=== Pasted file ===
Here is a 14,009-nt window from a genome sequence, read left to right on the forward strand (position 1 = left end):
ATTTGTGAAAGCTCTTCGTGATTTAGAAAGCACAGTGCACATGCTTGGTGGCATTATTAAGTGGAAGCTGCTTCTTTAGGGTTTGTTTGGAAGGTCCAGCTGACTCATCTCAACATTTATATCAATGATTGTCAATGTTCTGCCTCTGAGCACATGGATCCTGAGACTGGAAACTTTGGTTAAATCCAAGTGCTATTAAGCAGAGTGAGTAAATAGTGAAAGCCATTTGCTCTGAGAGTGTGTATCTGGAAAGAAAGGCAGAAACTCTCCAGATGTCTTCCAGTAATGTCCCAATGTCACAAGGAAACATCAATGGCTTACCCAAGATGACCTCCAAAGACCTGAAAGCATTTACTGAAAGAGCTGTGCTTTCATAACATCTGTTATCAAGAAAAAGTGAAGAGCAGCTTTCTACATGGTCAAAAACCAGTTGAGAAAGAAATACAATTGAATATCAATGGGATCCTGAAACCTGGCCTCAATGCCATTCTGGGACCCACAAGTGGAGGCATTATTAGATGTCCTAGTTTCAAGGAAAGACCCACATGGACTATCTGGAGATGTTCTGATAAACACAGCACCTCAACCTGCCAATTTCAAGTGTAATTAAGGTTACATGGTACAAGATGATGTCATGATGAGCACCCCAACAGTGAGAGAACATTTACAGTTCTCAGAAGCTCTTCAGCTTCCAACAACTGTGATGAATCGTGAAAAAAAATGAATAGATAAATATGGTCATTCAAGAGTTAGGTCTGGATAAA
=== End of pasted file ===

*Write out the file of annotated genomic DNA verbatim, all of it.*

Here is a 14,009-nt window from a genome sequence, read left to right on the forward strand (position 1 = left end):
ATTTGTGAAAGCTCTTCGTGATTTAGAAAGCACAGTGCACATGCTTGGTGGCATTATTAAGTGGAAGCTGCTTCTTTAGGGTTTGTTTGGAAGGTCCAGCTGACTCATCTCAACATTTATATCAATGATTGTCAATGTTCTGCCTCTGAGCACATGGATCCTGAGACTGGAAACTTTGGTTAAATCCAAGTGCTATTAAGCAGAGTGAGTAAATAGTGAAAGCCATTTGCTCTGAGAGTGTGTATCTGGAAAGAAAGGCAGAAACTCTCCAGATGTCTTCCAGTAATGTCCCAATGTCACAAGGAAACATCAATGGCTTACCCAAGATGACCTCCAAAGACCTGAAAGCATTTACTGAAAGAGCTGTGCTTTCATAACATCTGTTATCAAGAAAAAGTGAAGAGCAGCTTTCTACATGGTCAAAAACCAGTTGAGAAAGAAATACAATTGAATATCAATGGGATCCTGAAACCTGGCCTCAATGCCATTCTGGGACCCACAAGTGGAGGCATTATTAGATGTCCTAGTTTCAAGGAAAGACCCACATGGACTATCTGGAGATGTTCTGATAAACACAGCACCTCAACCTGCCAATTTCAAGTGTAATTAAGGTTACATGGTACAAGATGATGTCATGATGAGCACCCCAACAGTGAGAGAACATTTACAGTTCTCAGAAGCTCTTCAGCTTCCAACAACTGTGATGAATCGTGAAAAAAAATGAATAGATAAATATGGTCATTCAAGAGTTAGGTCTGGATAAA